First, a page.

Claiming the `abuseor fraudulent conduct´ can be justifiable on general interest grounds, forindistinctly applicable and non-discriminatory measures. However, it has toproportional and must imply “overriding” reasons in the public interest. Goingback to the case of Centros, it isdisproportional if the company “holds itself as a company governed by the lawof” its state of registration.1Martin holds his P.O. Box address in Manchester, UK, and therefore, does nothold itself to be a German company. Therefore, it must be acclaimed that theMCC is in breach of Articles 49 and 54 TFEU, due to disproportionality.
Furthermore,the Court held in Centros, that “…it is possible to adopt measures which are less restrictive, for example,making it possible in law for public creditors to obtain the necessaryguarantees.”2 Furthermore, the unwillingnessby the MCC to register Martin´s company, and hence `denying it legal capacity´,is `tantamount to outright negation of the freedom of establishment´. In thecase of Überseering, the Court heldthat such unwillingness and denial constitutes a breach of freedom ofestablishment.
3 Regarding the furtherunwillingness by the MCC to allow Martin, if he `decided to transfer the headoffice of his company to Germany and convert it to a company re-incorporatedunder German law´, constitutes a further breach with EU law. In the case of Daily Mail, it was asserted that thiswas only not possible, when the company tried to remain its legal status and incorporationunder the first Member State, whilst transferring its `control and central administration´to another Member State.4 However,as this is not the case with Martin´s company, the MCC would need toreconsider. Furthermore, the Court held, in the case of Vale, that “provisions of national law must be applied consistentlywith that requirement, in accordance with Articles 49 TFEU and 54 TFEU.”5Hence, the MCC must be consistent in its application of domestic law, and as itis possible for German companies to be recognised at such, it must be possiblefor Martin as well. To conclude, the decisions ofthe MCC do not at all comply with EU law. Both refusals, firstly, to remove thecompany from the German register, and secondly, to refuse it to be`re-incorporated und German law´ if it wishes to do so, amount in breaches ofthe freedom of establishment.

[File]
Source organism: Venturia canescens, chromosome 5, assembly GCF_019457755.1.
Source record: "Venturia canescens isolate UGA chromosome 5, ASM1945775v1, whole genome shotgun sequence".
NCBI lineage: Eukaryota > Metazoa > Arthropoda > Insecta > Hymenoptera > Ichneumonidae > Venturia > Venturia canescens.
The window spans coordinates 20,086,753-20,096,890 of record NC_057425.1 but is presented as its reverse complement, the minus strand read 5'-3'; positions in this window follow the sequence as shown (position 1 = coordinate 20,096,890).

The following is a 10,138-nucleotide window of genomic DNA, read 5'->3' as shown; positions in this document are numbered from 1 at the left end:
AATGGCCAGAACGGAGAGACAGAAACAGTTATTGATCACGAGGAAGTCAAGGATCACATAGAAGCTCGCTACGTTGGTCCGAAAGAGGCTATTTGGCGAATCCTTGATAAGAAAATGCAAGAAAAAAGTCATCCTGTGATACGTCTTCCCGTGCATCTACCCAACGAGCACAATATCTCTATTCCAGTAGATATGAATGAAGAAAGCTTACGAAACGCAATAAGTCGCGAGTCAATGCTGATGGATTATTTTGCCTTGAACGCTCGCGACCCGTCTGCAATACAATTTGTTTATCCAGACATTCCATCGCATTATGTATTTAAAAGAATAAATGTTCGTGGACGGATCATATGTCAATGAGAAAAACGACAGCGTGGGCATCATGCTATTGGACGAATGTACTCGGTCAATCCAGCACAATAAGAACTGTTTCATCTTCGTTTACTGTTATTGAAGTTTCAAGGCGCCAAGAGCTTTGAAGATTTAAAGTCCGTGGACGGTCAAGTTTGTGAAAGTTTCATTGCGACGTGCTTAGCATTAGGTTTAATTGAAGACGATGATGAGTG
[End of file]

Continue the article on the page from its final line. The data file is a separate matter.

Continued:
As their justifications are disproportional anddiscriminate in nature, its `tantamount to an outright negation of the freedom´.1Case C-212/97 Centros 1999 ECR I-1459 at 362ibid at 373Case C-208/00 Überseering 2002 ECR I-9919 at 934Case C-81/87 Daily Mail 1988 ECR 5483 at 245Case C-378/10 Vale EU:C:2012:440 at 47